Early last decade, you couldn't change the channel on TV without coming across a design show. Credit was easy, unemployment was low and everyone was eager to update the look and feel of their homes. But recession changed our attitudes, and millions of Americans hunkered down, deciding to make do with their furniture and linens.
The trend toward domestic austerity hasn't faded. But, there are signs spending on the home is on the rise. In November, furniture imports increased 5%, driving containerized imports to their highest year over year gain since May. In the same month, consumer credit ramped by $20 billion from October, marking the single largest monthly gain since the end of 2001. In all, holiday spending increased by 3.5% from 2010.
In short, people started spending again, albeit timidly. This is good news for home decor stocks including Ethan Allen (NYSE:ETH), Pier One (NYSE:PIR) and Williams-Sonoma (NYSE:WSM), which make their money selling to design-conscious shoppers.
At Williams-Sonoma, spending growth on home items offers opportunity, particularly if it kick-starts its namesake kitchenware brand, which grew an unimpressive 0.1% in Q3 year-over-year. This segment has been weighing down growth at its West Elm and Pottery Barn Teen brands. Results for the brands were nothing less than impressive in the third quarter, when West Elm comparable sales rose 27%, and PBteen's comparable sales increased 18.1%. If Williams-Sonoma can remove the overhang from its kitchenware segment, earnings will grow handsomely.
Williams-Sonoma successfully navigated the downturn by aggressively shifting sales to higher-margin e-commerce and away from costly retail storefronts. The move paid off with 9-month direct-to-consumer segment sales hitting $1.01 billion in 2011, up from $986 million in 2010. It's e-commerce sales were particularly strong, increasing 14.6% in Q3. For comparison, U.S. non store retail sales increased 12.5% in the three months ending November.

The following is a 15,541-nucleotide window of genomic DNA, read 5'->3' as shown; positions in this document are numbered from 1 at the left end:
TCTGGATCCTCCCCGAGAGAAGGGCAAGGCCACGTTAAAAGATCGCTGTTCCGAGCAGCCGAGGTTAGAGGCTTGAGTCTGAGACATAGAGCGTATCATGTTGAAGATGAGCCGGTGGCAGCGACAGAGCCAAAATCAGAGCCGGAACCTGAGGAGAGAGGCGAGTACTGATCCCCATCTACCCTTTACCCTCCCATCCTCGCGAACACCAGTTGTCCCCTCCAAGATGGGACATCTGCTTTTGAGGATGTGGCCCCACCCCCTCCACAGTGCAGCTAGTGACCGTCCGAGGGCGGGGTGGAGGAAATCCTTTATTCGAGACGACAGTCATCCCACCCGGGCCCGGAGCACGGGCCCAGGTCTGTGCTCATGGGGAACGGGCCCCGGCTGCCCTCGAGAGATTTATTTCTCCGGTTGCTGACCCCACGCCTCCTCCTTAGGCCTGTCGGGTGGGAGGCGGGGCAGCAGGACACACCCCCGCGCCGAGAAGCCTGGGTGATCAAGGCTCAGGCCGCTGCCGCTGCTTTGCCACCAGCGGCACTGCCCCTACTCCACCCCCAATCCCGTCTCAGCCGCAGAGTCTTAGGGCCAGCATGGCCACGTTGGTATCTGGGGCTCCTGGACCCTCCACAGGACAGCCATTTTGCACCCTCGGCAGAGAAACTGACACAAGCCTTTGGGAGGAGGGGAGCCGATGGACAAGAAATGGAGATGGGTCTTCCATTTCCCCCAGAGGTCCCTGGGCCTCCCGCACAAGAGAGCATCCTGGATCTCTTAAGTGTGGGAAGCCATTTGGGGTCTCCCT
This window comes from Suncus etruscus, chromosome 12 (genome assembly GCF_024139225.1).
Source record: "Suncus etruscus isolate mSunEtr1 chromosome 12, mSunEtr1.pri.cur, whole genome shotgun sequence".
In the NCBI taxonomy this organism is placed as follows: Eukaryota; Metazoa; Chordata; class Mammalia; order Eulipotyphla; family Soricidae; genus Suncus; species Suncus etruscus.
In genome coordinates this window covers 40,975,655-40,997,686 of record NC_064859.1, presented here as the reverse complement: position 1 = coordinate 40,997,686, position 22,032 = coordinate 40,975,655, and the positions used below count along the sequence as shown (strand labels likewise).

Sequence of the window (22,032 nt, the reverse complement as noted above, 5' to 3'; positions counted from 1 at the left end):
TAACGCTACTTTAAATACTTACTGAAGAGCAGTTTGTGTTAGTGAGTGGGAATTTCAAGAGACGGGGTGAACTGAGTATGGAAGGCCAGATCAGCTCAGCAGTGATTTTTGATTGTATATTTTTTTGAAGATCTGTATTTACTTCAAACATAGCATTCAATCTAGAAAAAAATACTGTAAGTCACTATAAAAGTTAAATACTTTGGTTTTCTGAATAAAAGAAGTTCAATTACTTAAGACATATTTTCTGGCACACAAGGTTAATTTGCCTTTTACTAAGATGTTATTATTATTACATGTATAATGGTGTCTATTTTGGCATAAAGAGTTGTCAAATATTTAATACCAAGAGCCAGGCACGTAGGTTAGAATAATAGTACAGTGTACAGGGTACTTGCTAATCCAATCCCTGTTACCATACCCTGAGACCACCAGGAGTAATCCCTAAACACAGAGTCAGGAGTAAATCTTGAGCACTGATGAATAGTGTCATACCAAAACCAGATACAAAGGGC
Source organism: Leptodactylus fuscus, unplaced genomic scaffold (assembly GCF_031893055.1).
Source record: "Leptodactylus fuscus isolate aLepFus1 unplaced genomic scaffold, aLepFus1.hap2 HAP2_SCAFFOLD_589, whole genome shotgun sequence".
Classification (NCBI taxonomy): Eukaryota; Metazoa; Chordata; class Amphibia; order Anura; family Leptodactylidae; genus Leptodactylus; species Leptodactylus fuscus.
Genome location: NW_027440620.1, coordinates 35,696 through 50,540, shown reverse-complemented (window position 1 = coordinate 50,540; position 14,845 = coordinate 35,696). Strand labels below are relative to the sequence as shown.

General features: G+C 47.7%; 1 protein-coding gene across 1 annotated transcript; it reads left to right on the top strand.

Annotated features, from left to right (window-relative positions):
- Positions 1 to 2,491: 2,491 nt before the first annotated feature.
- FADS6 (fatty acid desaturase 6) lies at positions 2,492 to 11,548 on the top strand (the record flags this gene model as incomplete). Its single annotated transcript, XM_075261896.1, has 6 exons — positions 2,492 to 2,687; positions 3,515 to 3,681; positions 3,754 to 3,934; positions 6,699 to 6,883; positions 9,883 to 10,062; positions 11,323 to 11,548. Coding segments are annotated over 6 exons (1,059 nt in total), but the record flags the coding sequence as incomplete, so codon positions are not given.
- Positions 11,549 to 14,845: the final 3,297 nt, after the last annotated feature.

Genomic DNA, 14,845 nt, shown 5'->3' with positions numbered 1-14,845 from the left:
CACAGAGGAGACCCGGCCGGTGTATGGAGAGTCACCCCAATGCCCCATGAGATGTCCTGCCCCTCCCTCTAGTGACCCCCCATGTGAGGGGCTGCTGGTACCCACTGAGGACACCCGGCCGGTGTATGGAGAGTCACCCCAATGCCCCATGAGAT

This online growth increased e-commerce to 87% of Williams-Sonoma's direct sales. This shift allowed the company to cut costly catalog circulation, adding additional margin support. In Q3, Williams-Sonoma shipped 7.7% fewer catalogs and 3.3% less catalogs year to date. The company also shrank the size of its catalogs, with pages circulated dropping 8.8% and 3.5% for those same periods, respectively. This helped cost of goods drop to 61.8% from 62.4% year-to-date and SG&A fall to 30.7% from 31.6%.
Exiting the recession, the company took the painful and necessary step of shuttering non-performing stores. As a result, its leased square footage fell 4% from 2010. While a drop in square footage typically acts as a growth headwind, the company's retail comparable brand sales still climbed 6.3% and retail revenue rose 3.6% year-over-year in Q3. This suggests the company closed the right stores and succeeded in shifting affected customers to its direct channel.
If housing starts continue to improve and unemployment continues to drop, look for consumers to unlock some of their pent-up demand for updating homes. Given a leaner cost structure thanks to its online stores, a solid balance sheet and improving spending trends, the company offers shareholders an opportunity for upside.
Disclosure: I have no positions in any stocks mentioned, but may initiate a long position in ETH, PIR, WSM over the next 72 hours.